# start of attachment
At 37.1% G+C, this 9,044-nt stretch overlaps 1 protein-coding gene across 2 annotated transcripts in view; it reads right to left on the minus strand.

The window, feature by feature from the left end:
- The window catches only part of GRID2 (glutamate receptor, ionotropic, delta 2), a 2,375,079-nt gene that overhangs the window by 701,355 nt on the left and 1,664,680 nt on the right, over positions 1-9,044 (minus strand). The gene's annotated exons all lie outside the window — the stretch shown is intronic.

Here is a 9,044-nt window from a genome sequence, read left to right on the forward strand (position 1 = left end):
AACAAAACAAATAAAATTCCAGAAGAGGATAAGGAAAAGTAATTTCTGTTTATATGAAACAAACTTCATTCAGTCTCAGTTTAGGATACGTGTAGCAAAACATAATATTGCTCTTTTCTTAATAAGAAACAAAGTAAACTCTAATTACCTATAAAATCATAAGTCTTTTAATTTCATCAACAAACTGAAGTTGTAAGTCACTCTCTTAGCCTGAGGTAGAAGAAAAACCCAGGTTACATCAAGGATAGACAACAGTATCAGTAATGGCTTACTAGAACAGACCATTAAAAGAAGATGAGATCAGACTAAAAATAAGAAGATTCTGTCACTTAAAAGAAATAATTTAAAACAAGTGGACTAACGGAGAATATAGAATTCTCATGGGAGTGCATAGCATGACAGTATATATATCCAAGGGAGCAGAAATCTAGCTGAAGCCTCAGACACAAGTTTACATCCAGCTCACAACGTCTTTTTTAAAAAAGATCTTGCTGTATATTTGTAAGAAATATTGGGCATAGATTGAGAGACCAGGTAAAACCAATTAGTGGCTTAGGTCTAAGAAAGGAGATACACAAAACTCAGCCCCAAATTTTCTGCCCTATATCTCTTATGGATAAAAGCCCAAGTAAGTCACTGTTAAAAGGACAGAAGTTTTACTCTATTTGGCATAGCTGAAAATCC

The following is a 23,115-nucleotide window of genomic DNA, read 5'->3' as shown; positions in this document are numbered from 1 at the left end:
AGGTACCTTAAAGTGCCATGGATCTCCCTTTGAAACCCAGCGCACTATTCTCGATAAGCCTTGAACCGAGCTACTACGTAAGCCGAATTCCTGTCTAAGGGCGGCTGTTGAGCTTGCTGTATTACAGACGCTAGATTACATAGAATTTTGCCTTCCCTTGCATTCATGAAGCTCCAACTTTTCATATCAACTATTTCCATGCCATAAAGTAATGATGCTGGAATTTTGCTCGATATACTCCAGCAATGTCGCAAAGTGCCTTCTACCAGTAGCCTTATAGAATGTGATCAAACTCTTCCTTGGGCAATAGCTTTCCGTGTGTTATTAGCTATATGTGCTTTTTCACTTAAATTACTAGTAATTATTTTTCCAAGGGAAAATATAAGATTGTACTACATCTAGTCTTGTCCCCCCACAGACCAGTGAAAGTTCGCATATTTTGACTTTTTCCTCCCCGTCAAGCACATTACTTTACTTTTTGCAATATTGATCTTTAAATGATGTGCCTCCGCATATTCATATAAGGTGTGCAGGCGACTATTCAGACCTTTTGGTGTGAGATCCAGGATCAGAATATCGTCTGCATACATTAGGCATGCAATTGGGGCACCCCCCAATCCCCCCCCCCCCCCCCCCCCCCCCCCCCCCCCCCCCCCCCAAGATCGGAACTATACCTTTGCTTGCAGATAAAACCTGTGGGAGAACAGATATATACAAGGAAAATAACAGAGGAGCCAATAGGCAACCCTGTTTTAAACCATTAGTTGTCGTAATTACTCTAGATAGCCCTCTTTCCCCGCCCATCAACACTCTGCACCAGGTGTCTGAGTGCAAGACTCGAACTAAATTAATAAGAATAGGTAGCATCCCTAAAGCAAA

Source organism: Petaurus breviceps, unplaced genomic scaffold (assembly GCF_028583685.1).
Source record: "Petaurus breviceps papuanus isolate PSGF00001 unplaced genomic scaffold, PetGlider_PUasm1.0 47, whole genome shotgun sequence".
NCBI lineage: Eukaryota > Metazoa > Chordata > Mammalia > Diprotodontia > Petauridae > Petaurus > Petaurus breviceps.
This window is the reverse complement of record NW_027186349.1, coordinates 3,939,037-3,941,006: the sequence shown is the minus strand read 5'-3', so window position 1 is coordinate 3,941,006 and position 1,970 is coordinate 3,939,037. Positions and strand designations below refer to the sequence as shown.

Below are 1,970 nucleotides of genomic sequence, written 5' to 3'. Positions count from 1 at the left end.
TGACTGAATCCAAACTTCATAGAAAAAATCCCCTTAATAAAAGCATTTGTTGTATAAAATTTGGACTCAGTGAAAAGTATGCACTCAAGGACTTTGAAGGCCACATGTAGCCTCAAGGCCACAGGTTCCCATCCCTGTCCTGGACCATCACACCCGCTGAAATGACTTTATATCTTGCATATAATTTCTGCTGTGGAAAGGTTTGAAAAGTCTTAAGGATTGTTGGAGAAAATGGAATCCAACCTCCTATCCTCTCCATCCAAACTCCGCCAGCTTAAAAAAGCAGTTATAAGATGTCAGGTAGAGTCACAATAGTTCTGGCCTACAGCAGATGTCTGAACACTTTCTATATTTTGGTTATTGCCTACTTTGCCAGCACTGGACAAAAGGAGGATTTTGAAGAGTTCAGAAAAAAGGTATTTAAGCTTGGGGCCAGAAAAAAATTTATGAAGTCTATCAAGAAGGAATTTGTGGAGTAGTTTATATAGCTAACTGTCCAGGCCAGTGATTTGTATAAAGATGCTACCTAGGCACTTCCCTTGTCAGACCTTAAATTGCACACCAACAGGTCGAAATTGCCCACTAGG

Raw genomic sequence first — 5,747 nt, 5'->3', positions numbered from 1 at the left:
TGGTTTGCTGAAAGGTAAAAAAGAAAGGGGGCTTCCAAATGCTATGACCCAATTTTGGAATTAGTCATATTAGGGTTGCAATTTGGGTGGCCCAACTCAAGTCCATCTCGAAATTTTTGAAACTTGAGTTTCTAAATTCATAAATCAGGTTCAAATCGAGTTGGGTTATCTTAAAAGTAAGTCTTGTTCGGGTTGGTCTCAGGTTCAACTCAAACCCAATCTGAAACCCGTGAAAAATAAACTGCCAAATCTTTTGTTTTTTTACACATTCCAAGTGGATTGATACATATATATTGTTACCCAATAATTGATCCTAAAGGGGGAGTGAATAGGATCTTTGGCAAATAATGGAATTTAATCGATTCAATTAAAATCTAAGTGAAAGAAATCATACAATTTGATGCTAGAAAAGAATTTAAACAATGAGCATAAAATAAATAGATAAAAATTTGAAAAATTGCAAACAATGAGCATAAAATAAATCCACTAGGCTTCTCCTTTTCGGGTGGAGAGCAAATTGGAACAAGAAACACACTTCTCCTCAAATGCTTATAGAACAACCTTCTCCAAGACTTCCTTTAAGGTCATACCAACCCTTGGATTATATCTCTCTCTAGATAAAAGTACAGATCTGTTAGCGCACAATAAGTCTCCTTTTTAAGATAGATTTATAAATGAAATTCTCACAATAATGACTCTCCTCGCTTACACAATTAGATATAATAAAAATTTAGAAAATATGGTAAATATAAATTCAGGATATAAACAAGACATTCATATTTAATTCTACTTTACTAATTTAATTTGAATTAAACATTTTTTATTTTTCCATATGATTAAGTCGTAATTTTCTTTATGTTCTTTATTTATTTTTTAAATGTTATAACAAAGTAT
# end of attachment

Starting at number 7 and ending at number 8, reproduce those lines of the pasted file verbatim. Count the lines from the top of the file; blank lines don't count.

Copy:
AGGTACCTTAAAGTGCCATGGATCTCCCTTTGAAACCCAGCGCACTATTCTCGATAAGCCTTGAACCGAGCTACTACGTAAGCCGAATTCCTGTCTAAGGGCGGCTGTTGAGCTTGCTGTATTACAGACGCTAGATTACATAGAATTTTGCCTTCCCTTGCATTCATGAAGCTCCAACTTTTCATATCAACTATTTCCATGCCATAAAGTAATGATGCTGGAATTTTGCTCGATATACTCCAGCAATGTCGCAAAGTGCCTTCTACCAGTAGCCTTATAGAATGTGATCAAACTCTTCCTTGGGCAATAGCTTTCCGTGTGTTATTAGCTATATGTGCTTTTTCACTTAAATTACTAGTAATTATTTTTCCAAGGGAAAATATAAGATTGTACTACATCTAGTCTTGTCCCCCCACAGACCAGTGAAAGTTCGCATATTTTGACTTTTTCCTCCCCGTCAAGCACATTACTTTACTTTTTGCAATATTGATCTTTAAATGATGTGCCTCCGCATATTCATATAAGGTGTGCAGGCGACTATTCAGACCTTTTGGTGTGAGATCCAGGATCAGAATATCGTCTGCATACATTAGGCATGCAATTGGGGCACCCCCCAATCCCCCCCCCCCCCCCCCCCCCCCCCCCCCCCCCCCCCCCCAAGATCGGAACTATACCTTTGCTTGCAGATAAAACCTGTGGGAGAACAGATATATACAAGGAAAATAACAGAGGAGCCAATAGGCAACCCTGTTTTAAACCATTAGTTGTCGTAATTACTCTAGATAGCCCTCTTTCCCCGCCCATCAACACTCTGCACCAGGTGTCTGAGTGCAAGACTCGAACTAAATTAATAAGAATAGGTAGCATCCCTAAAGCAAA

Source organism: Petaurus breviceps, unplaced genomic scaffold (assembly GCF_028583685.1).